“So you want to think like a designer?…”
Here is a hypothetical conversation between three different designers (a engineer, graphic designer and AC4D student) and their thought process. This conversation strongly reflects the views of Pacione’s “Evolution of the Mind: A Case for Design Literacy”, Brown & Wyatt’s Design Thinking for Social Innovation.
Engineer: What do you even learn in design school?
AC4D Student: I do what you do: “imagine something that doesn’t exist and then plot the path from imagination to existence” (In the words of Pacione)
Engineer: So you think you can do what we do?
AC4D Student: well, the similarity is that we all solve problems. Entertain this: “how would each of you design something to solve “Food Waste”
Engineer: Obviously people need a garbage can. Let see, an average person can easily pick up about 10lb of weight therefore a garbage can that yields 4 gallons would work. The dimensions would be have something like a 36″ height and 24″ diameter. I’d have to be made out of galvanized aluminum to be not only light weight but recognizable- you know that iconic silver aluminum trash can.
The graphic designer reached for napkin to sketch on.
Graphic Designer: “I would make a reciprocal that is pleasing to the eye and simple. I would label it “trash” in san serif font. I probably should add an interesting feature like a pedal to open the lid. I have a feeling that will be a big seller!”
AC4D student: I like both your ways of approaching the problem. One solutions is subjective- rooted in what we know and designing how things are. The other more objective that utilizes intuition and designing how things ought to be. They answer the question: “What do we use to dispose food waste?” However what would you design if you answered the question: “How do people dispose of their food waste and Why?” I first must acknowledge that it is a wicked problem.
The student then highlighted examples of how “food waste” is a wicked problem as outlined by Rittel & Webber.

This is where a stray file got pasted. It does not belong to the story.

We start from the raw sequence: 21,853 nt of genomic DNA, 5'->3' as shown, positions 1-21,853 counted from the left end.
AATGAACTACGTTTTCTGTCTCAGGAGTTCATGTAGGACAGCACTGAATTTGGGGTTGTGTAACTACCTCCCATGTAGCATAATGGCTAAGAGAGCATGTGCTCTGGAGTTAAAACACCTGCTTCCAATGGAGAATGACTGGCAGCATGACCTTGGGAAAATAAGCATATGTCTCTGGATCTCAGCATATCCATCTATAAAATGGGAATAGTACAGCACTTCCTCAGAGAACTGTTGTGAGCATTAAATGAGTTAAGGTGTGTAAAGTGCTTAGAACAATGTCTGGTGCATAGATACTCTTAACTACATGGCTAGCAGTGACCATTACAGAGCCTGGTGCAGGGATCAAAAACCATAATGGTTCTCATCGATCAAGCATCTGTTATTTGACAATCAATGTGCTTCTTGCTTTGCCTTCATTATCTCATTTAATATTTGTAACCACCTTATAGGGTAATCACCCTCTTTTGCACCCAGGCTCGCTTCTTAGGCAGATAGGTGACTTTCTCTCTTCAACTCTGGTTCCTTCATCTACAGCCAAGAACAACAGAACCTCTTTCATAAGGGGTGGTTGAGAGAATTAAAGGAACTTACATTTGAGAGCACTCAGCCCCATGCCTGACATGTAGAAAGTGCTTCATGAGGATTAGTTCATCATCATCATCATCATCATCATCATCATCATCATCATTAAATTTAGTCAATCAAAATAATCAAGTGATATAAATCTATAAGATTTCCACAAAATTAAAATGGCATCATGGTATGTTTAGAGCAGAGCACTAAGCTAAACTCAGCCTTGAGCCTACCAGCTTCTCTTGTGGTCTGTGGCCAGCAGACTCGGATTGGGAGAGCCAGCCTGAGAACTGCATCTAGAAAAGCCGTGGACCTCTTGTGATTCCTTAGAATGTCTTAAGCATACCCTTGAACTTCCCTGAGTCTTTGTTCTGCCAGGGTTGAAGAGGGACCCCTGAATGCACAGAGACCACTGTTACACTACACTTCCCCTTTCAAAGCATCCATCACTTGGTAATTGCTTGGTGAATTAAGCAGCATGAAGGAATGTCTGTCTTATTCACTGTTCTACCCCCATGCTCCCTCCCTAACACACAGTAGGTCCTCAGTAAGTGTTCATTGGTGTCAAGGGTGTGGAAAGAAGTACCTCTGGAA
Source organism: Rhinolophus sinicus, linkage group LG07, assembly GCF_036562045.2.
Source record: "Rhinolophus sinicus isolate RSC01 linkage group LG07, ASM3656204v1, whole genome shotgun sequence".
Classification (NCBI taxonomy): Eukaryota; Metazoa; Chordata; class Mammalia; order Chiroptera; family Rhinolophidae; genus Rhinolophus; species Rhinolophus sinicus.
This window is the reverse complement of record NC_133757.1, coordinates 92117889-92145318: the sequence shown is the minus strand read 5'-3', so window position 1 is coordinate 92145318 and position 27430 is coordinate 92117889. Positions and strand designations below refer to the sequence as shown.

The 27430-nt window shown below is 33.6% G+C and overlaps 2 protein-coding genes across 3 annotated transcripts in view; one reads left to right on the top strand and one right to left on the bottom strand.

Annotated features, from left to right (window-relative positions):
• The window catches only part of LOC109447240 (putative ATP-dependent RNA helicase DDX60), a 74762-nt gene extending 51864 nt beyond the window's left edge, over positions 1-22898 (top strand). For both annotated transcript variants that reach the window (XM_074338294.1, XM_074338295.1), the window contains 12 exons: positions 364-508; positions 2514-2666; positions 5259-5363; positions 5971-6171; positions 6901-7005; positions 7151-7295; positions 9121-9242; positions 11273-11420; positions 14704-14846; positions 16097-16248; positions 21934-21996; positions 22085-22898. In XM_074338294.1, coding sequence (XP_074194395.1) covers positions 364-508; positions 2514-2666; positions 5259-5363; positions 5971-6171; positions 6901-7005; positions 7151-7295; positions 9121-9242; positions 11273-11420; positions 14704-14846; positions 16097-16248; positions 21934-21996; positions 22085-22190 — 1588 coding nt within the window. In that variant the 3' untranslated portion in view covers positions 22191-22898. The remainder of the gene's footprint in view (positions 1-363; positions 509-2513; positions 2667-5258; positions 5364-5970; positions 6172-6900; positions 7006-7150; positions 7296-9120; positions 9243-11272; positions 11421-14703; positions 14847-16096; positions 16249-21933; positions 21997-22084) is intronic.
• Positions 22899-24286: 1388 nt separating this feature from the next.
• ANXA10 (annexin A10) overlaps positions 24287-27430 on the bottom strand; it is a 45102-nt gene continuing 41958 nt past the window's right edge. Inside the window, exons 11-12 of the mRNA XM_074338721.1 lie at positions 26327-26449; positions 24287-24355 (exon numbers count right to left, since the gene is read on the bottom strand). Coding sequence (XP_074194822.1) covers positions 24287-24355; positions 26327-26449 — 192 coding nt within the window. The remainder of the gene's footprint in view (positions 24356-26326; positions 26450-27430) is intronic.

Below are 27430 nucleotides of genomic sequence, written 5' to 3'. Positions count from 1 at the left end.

- Managing food waste is not about a right or wrong solution but rather a good or bad. A trash can is a perfectly good solution and there are hundreds of different plausible solutions that fall on the scale of bad to good.
- Keep in mind that food waste is a symptom of a larger problem. For example, in USA, 40% of prepared food goes to the garbage. This mentality is an influencing factor to the problem of food waste disposal.
- “the designer has no right to be wrong”; He or she is responsible for any unintended consequences of a design. For example our current food waste system leads to turtles getting caught in soda can plastic thing. In a way, that responsibility is on the designer.
AC4D student: Once I’ve thought about the scope of the problem, I will try to define the problem. I will observe in the kitchen how people interact with their food waste and document their behaviors. With this information I would then make a prototype and iterate. This whole theory or method, if you will, is related to the practice of”design-thinking”. A solution that best reflects the design thinking method would be the garbage disposal. It is integrated into behaviors of the user. They are at the counter preparing food or washing dishes, and the sink is a very convenient location to put food scraps. Then it get transported out of the house through plumbing. This cuts out the step of taking the waste to the curb than a truck takes it to a landfill. I am not proposing that this is the most optimal solution, but only a solution based on human behavior.
Engineer: So did you come up with these methods yourself?
AC4D Student: No I’m borrowing methods from other designers who practice Design-thinking. Currently there is not a true formalized discipline, like your fields.